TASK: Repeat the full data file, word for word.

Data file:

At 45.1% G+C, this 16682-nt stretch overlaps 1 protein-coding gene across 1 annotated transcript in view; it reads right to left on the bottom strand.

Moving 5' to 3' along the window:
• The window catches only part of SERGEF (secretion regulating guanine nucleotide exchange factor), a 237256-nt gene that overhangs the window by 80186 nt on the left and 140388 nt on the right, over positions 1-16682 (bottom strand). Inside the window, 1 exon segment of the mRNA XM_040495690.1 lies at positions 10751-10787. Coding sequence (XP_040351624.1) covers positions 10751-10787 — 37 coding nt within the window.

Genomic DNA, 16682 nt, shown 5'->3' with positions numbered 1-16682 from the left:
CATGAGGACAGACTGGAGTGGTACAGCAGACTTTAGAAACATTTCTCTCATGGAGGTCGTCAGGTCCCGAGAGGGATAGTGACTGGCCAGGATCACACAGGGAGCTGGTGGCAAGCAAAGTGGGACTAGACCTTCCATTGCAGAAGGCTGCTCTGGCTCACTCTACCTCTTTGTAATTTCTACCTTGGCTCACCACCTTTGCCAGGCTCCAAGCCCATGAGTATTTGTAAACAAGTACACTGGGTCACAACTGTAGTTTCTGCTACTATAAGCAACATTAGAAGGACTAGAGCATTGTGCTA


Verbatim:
At 45.1% G+C, this 16682-nt stretch overlaps 1 protein-coding gene across 1 annotated transcript in view; it reads right to left on the bottom strand.

Moving 5' to 3' along the window:
• The window catches only part of SERGEF (secretion regulating guanine nucleotide exchange factor), a 237256-nt gene that overhangs the window by 80186 nt on the left and 140388 nt on the right, over positions 1-16682 (bottom strand). Inside the window, 1 exon segment of the mRNA XM_040495690.1 lies at positions 10751-10787. Coding sequence (XP_040351624.1) covers positions 10751-10787 — 37 coding nt within the window.

Genomic DNA, 16682 nt, shown 5'->3' with positions numbered 1-16682 from the left:
CATGAGGACAGACTGGAGTGGTACAGCAGACTTTAGAAACATTTCTCTCATGGAGGTCGTCAGGTCCCGAGAGGGATAGTGACTGGCCAGGATCACACAGGGAGCTGGTGGCAAGCAAAGTGGGACTAGACCTTCCATTGCAGAAGGCTGCTCTGGCTCACTCTACCTCTTTGTAATTTCTACCTTGGCTCACCACCTTTGCCAGGCTCCAAGCCCATGAGTATTTGTAAACAAGTACACTGGGTCACAACTGTAGTTTCTGCTACTATAAGCAACATTAGAAGGACTAGAGCATTGTGCTA